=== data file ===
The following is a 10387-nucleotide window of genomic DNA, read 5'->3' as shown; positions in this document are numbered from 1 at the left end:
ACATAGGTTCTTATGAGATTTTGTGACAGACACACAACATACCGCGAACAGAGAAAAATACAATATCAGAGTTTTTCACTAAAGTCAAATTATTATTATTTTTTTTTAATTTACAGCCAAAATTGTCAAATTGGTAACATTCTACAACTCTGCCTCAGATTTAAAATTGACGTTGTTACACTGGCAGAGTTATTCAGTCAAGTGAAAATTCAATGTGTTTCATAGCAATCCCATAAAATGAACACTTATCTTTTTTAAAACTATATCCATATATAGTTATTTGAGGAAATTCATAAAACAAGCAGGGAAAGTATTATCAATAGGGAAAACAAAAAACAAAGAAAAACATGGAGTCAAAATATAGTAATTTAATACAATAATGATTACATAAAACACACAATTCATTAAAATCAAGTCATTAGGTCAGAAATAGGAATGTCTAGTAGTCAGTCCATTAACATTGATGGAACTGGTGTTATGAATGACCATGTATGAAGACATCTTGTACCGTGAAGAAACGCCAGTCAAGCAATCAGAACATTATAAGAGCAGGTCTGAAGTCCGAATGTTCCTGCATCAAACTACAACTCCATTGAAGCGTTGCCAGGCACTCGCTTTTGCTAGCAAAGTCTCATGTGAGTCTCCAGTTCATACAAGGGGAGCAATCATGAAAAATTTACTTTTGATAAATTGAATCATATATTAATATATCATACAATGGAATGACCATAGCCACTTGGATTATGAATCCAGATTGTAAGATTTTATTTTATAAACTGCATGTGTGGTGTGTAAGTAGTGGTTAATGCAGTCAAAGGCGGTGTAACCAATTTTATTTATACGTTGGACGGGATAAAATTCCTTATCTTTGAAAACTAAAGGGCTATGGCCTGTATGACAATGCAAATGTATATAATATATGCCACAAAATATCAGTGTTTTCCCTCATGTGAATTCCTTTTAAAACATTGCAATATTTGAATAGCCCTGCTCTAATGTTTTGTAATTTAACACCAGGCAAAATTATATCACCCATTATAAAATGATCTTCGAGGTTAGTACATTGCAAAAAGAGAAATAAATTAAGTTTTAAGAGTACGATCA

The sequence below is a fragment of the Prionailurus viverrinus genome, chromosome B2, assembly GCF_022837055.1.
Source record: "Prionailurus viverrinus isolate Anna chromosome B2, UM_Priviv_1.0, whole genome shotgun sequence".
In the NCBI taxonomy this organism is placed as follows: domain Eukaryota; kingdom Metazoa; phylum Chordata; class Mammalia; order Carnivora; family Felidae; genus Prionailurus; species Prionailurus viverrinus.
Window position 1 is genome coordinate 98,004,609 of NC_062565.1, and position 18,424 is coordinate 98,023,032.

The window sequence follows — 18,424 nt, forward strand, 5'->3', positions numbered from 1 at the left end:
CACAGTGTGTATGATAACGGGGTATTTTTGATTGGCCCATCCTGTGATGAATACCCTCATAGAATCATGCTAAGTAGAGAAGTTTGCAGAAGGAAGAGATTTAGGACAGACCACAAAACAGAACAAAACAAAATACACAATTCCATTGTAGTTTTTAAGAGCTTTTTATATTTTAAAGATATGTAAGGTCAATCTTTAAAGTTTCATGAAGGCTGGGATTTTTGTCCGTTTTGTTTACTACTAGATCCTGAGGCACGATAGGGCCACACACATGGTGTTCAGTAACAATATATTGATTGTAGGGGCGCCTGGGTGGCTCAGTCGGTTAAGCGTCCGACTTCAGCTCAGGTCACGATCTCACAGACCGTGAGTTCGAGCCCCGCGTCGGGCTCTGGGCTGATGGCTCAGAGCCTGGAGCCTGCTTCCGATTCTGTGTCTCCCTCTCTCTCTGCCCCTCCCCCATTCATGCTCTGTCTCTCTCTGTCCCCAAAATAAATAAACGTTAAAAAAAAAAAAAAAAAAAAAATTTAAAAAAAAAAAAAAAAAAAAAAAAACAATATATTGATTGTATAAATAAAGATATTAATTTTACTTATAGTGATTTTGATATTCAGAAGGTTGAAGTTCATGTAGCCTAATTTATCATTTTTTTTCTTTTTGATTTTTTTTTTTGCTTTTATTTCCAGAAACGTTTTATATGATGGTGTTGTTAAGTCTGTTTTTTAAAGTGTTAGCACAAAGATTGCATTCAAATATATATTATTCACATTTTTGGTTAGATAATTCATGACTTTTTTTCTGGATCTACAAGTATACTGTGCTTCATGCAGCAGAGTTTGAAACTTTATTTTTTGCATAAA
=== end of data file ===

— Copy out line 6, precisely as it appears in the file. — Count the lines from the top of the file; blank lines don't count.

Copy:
Window position 1 is genome coordinate 98,004,609 of NC_062565.1, and position 18,424 is coordinate 98,023,032.